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Re: Relays, Blacklists, and Laws

  • From: Anders Andersson < >
  • Date: Mon, 18 Jun 2001 23:05:25 +0200 (MET DST)

Paul Wouters paul@localhost wrote:
>You don't need to worry about this. MAPS will always be legally allowed
>to publish all their legal documents. So it is trivial to publish a list
>of people who are sueing or sued MAPS.

Wasn't ORBS legally allowed to publish legal documents pertaining
to their case in New Zealand?  If they were, why was ORBS still
essentially sued out of existance?

My point being, blacklisting those who are happy to sue MAPS or
any other blacklisting service in order to obtain an injunction
or a restraining order is useful only as a preventive measure,
not as corrective action to be implemented the very day MAPS
says "sorry guys, but for reasons beyond our control we can no
longer provide any of our blacklisting services".  Even with a
separate blacklist for YesMail and others who have threatened
MAPS in the past, we need MAPS to stay online to tell us about
all the other petty spammers who simply haven't dared to take
legal action.

And, if it's indeed trivial to publish such a list, why isn't it
being done already (yes, in the DNS)?  I have seen Usenet News
articles listing various IP address ranges of the offending ISP
right after a TRO has been issued against MAPS, but is anybody
there to collect them and keep track of any offenders past and
present?  For such a list to be an effective deterrant, it must
be implemented by most MAPS users in their own mail gateways
well before the need becomes imminent.  When your house catches
fire, it's a little too late to hurry down to the store to buy
fire-proof insulation and a new fire alarm, especially if all
your neighbours' houses have caught fire at the same time and
the store is out of stock on those items...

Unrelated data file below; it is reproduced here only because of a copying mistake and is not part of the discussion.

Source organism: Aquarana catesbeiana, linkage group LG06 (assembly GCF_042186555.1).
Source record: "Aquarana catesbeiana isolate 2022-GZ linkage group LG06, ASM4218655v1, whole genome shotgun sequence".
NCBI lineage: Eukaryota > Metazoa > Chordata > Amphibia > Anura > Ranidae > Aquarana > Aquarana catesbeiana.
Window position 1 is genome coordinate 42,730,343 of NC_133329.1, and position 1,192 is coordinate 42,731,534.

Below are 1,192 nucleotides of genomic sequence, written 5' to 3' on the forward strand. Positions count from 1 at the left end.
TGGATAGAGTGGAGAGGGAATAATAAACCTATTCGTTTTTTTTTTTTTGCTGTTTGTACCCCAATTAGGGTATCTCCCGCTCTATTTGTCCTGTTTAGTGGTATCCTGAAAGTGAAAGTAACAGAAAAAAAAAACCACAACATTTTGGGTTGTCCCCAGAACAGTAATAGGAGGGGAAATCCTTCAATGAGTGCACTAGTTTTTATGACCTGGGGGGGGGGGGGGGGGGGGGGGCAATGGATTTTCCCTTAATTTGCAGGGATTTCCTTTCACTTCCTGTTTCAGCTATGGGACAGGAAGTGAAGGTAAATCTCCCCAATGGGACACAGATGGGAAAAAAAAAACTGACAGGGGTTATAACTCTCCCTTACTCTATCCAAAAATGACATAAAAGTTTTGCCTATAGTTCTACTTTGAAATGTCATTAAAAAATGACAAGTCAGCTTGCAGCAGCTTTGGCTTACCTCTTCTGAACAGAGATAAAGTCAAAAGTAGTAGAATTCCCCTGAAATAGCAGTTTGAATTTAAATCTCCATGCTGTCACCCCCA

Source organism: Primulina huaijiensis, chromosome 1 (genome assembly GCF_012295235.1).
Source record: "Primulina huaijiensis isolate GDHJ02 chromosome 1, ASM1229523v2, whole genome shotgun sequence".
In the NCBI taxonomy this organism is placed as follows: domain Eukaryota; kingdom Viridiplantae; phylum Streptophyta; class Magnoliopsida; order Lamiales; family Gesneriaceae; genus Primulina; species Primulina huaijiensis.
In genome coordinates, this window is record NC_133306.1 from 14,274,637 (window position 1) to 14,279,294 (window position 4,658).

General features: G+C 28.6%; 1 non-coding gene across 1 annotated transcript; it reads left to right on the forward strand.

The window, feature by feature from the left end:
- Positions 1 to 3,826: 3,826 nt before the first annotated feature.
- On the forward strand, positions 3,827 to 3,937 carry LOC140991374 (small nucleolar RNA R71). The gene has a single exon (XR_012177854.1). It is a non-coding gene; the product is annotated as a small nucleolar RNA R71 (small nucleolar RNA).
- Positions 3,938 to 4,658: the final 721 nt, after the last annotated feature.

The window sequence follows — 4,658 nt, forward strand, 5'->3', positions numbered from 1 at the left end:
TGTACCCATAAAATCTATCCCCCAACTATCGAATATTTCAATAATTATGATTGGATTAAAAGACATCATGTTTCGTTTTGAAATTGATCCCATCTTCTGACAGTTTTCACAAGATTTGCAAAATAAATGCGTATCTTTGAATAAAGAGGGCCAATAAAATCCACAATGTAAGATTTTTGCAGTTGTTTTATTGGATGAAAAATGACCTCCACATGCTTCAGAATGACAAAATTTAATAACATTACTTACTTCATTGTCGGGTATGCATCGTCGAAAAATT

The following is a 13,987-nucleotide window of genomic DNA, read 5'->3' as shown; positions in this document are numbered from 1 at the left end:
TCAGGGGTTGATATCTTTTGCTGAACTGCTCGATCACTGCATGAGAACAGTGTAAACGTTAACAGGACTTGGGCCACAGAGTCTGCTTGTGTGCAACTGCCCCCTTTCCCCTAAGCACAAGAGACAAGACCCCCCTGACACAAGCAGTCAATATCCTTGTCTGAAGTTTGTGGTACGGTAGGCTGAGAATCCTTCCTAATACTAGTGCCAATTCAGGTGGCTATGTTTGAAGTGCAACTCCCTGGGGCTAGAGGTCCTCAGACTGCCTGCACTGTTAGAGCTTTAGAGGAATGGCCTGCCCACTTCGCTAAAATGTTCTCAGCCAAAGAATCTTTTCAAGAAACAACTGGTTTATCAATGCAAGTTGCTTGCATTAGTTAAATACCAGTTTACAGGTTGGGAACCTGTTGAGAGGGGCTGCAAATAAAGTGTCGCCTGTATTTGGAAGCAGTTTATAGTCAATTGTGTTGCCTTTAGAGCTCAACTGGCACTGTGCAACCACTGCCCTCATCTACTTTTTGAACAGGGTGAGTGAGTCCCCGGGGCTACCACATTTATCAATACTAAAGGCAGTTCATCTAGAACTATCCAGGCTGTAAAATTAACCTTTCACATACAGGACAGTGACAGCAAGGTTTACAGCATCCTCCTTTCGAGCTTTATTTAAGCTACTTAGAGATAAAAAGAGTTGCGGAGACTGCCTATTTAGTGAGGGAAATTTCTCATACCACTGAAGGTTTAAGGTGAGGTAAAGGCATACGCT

Also, I don't consider the eventual withdrawal of a lawsuit a
sufficient reason to unlist the offending ISP.  The issue is
not whether their case had any "merit" in the court or how the
case was eventually resolved, but what tactical measures the
ISP is capable of.  If their problem is that they can't send
e-mail to me, they have no business suing MAPS for that in the
first place, and they should not trick themselves to believe
that they can bring a lawsuit and then retract it in case they
are unsuccessful, without any risk to their own reputation.

Now, I do expect MAPS to withstand a lot more legal pressure
than ORBS could, because MAPS has a strong organization with
several people involved (I don't know whether Alan Brown had
any direct help from others with ORBS).  Still, since MAPS has
evolved into an essential operative service to those trying to
stem the flood of spam, it's a good idea to take extra care to
reduce the risk of disaster due to a legal mishap.  If a U.S.
court suddenly declares all of MAPS illegal, are there back-up
services on stand-by in other countries to resume operation
within a few hours, _under the same domain name_?

--
Anders Andersson, Dept. of Computer Systems, Uppsala University
Paper Mail: Box 325, S-751 05 UPPSALA, Sweden
Phone: +46 18 4713170   EMail: andersa@localhost





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